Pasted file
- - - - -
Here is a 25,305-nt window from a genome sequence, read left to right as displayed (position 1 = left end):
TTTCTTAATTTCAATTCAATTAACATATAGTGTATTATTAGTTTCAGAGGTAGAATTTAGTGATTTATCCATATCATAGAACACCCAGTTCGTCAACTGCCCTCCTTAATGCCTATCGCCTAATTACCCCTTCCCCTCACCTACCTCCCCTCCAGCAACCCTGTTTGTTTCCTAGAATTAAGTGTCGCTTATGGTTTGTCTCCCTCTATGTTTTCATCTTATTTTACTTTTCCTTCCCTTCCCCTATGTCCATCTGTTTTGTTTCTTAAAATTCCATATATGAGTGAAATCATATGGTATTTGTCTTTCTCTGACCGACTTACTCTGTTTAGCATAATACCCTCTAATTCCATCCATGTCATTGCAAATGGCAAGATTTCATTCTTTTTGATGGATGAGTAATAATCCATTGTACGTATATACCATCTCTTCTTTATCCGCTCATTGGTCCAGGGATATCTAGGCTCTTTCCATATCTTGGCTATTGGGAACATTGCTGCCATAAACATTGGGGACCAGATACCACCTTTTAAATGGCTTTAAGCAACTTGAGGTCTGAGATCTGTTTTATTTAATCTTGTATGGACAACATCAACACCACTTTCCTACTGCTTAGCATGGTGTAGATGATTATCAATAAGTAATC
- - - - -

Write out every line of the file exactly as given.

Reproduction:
Here is a 25,305-nt window from a genome sequence, read left to right as displayed (position 1 = left end):
TTTCTTAATTTCAATTCAATTAACATATAGTGTATTATTAGTTTCAGAGGTAGAATTTAGTGATTTATCCATATCATAGAACACCCAGTTCGTCAACTGCCCTCCTTAATGCCTATCGCCTAATTACCCCTTCCCCTCACCTACCTCCCCTCCAGCAACCCTGTTTGTTTCCTAGAATTAAGTGTCGCTTATGGTTTGTCTCCCTCTATGTTTTCATCTTATTTTACTTTTCCTTCCCTTCCCCTATGTCCATCTGTTTTGTTTCTTAAAATTCCATATATGAGTGAAATCATATGGTATTTGTCTTTCTCTGACCGACTTACTCTGTTTAGCATAATACCCTCTAATTCCATCCATGTCATTGCAAATGGCAAGATTTCATTCTTTTTGATGGATGAGTAATAATCCATTGTACGTATATACCATCTCTTCTTTATCCGCTCATTGGTCCAGGGATATCTAGGCTCTTTCCATATCTTGGCTATTGGGAACATTGCTGCCATAAACATTGGGGACCAGATACCACCTTTTAAATGGCTTTAAGCAACTTGAGGTCTGAGATCTGTTTTATTTAATCTTGTATGGACAACATCAACACCACTTTCCTACTGCTTAGCATGGTGTAGATGATTATCAATAAGTAATC